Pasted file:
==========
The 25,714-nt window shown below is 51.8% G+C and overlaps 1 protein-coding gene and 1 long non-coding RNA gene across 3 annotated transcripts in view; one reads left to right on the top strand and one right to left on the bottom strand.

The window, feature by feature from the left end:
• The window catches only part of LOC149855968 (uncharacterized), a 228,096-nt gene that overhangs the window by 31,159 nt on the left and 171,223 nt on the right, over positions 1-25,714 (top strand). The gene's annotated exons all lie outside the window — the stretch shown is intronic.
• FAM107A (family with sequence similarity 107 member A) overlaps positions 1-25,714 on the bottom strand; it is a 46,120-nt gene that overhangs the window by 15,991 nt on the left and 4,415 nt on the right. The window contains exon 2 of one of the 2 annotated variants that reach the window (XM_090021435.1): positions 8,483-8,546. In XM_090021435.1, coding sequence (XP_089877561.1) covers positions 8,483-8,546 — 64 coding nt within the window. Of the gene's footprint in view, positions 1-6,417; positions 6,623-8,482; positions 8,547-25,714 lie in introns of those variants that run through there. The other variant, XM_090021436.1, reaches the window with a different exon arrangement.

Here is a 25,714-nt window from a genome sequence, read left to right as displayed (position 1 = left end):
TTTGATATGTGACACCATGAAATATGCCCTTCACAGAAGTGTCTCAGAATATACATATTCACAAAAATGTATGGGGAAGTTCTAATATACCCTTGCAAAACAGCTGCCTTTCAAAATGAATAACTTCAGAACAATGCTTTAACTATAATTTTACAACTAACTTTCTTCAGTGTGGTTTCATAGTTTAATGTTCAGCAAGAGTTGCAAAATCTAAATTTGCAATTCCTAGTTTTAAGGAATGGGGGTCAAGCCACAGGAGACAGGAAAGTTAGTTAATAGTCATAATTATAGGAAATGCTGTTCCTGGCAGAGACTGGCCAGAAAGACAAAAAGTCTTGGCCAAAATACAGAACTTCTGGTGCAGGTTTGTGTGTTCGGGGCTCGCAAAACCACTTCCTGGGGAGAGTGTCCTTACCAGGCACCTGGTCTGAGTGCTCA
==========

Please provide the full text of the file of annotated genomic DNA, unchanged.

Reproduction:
The 25,714-nt window shown below is 51.8% G+C and overlaps 1 protein-coding gene and 1 long non-coding RNA gene across 3 annotated transcripts in view; one reads left to right on the top strand and one right to left on the bottom strand.

The window, feature by feature from the left end:
• The window catches only part of LOC149855968 (uncharacterized), a 228,096-nt gene that overhangs the window by 31,159 nt on the left and 171,223 nt on the right, over positions 1-25,714 (top strand). The gene's annotated exons all lie outside the window — the stretch shown is intronic.
• FAM107A (family with sequence similarity 107 member A) overlaps positions 1-25,714 on the bottom strand; it is a 46,120-nt gene that overhangs the window by 15,991 nt on the left and 4,415 nt on the right. The window contains exon 2 of one of the 2 annotated variants that reach the window (XM_090021435.1): positions 8,483-8,546. In XM_090021435.1, coding sequence (XP_089877561.1) covers positions 8,483-8,546 — 64 coding nt within the window. Of the gene's footprint in view, positions 1-6,417; positions 6,623-8,482; positions 8,547-25,714 lie in introns of those variants that run through there. The other variant, XM_090021436.1, reaches the window with a different exon arrangement.

Here is a 25,714-nt window from a genome sequence, read left to right as displayed (position 1 = left end):
TTTGATATGTGACACCATGAAATATGCCCTTCACAGAAGTGTCTCAGAATATACATATTCACAAAAATGTATGGGGAAGTTCTAATATACCCTTGCAAAACAGCTGCCTTTCAAAATGAATAACTTCAGAACAATGCTTTAACTATAATTTTACAACTAACTTTCTTCAGTGTGGTTTCATAGTTTAATGTTCAGCAAGAGTTGCAAAATCTAAATTTGCAATTCCTAGTTTTAAGGAATGGGGGTCAAGCCACAGGAGACAGGAAAGTTAGTTAATAGTCATAATTATAGGAAATGCTGTTCCTGGCAGAGACTGGCCAGAAAGACAAAAAGTCTTGGCCAAAATACAGAACTTCTGGTGCAGGTTTGTGTGTTCGGGGCTCGCAAAACCACTTCCTGGGGAGAGTGTCCTTACCAGGCACCTGGTCTGAGTGCTCA